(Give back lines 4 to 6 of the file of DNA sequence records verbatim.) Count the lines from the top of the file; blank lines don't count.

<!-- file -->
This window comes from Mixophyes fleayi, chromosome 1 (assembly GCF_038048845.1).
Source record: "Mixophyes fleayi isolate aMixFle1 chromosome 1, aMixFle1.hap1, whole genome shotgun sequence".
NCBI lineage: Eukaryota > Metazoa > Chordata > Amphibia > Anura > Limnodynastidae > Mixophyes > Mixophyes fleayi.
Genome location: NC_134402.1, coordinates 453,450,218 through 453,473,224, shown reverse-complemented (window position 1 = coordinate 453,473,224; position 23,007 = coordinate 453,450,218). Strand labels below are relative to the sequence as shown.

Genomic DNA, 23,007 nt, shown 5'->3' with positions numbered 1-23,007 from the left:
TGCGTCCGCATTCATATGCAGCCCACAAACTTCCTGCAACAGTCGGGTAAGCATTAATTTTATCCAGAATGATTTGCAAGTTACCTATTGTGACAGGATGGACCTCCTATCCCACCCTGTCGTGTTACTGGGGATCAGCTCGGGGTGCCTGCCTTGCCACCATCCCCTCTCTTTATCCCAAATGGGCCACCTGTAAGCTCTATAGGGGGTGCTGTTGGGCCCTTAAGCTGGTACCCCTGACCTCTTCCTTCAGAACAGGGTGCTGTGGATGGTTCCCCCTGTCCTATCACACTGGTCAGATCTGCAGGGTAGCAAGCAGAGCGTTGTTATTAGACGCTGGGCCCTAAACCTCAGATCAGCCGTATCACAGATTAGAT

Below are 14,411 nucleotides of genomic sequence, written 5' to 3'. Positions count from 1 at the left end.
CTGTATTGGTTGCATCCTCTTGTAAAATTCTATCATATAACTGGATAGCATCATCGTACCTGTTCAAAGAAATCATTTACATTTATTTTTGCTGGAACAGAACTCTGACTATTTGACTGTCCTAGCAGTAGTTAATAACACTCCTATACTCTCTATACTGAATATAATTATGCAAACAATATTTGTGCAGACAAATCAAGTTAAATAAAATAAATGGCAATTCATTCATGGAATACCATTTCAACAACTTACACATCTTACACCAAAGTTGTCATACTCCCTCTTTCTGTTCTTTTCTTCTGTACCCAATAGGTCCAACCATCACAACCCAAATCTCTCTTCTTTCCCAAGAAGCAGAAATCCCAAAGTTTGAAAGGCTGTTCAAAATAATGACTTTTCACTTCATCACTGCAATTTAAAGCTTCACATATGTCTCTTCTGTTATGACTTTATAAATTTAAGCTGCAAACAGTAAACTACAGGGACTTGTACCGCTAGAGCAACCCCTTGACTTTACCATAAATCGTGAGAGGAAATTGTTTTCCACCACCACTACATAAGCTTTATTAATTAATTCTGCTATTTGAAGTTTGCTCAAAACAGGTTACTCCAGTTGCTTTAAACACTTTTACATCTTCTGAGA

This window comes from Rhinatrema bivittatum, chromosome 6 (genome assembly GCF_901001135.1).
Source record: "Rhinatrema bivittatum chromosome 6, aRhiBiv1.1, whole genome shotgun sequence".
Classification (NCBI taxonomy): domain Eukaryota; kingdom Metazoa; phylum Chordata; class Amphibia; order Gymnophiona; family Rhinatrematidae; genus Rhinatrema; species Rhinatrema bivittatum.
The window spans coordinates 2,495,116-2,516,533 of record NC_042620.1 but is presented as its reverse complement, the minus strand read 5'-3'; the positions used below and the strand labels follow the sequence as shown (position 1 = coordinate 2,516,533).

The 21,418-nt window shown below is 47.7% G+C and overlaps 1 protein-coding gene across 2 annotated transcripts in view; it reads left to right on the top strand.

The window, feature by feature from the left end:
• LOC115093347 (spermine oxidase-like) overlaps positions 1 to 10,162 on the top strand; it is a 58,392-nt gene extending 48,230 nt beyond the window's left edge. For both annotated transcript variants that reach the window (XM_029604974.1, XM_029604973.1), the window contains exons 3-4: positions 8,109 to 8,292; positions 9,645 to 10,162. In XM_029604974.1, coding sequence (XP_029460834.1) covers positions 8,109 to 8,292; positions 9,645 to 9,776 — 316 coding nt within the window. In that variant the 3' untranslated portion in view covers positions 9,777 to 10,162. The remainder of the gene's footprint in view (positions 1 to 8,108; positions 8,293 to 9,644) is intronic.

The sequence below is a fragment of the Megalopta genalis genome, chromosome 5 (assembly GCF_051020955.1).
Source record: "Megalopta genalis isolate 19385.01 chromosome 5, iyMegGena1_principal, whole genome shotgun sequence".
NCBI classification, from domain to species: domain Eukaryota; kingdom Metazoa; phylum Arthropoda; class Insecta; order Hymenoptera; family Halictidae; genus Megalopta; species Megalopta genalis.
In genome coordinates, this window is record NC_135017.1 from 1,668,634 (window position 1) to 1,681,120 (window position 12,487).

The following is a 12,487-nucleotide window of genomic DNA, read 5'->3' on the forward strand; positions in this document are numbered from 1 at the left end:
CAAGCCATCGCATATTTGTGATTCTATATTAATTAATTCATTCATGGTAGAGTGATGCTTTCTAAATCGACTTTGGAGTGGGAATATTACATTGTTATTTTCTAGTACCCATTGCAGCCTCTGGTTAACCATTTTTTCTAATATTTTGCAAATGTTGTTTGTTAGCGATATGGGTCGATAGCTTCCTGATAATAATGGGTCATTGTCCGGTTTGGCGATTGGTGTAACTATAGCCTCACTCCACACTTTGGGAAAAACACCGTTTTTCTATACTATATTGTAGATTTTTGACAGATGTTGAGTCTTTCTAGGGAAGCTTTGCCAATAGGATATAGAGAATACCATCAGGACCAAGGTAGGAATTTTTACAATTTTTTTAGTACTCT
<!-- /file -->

Genome location: NC_134402.1, coordinates 453,450,218 through 453,473,224, shown reverse-complemented (window position 1 = coordinate 453,473,224; position 23,007 = coordinate 453,450,218). Strand labels below are relative to the sequence as shown.

Genomic DNA, 23,007 nt, shown 5'->3' with positions numbered 1-23,007 from the left:
TGCGTCCGCATTCATATGCAGCCCACAAACTTCCTGCAACAGTCGGGTAAGCATTAATTTTATCCAGAATGATTTGCAAGTTACCTATTGTGACAGGATGGACCTCCTATCCCACCCTGTCGTGTTACTGGGGATCAGCTCGGGGTGCCTGCCTTGCCACCATCCCCTCTCTTTATCCCAAATGGGCCACCTGTAAGCTCTATAGGGGGTGCTGTTGGGCCCTTAAGCTGGTACCCCTGACCTCTTCCTTCAGAACAGGGTGCTGTGGATGGTTCCCCCTGTCCTATCACACTGGTCAGATCTGCAGGGTAGCAAGCAGAGCGTTGTTATTAGACGCTGGGCCCTAAACCTCAGATCAGCCGTATCACAGATTAGAT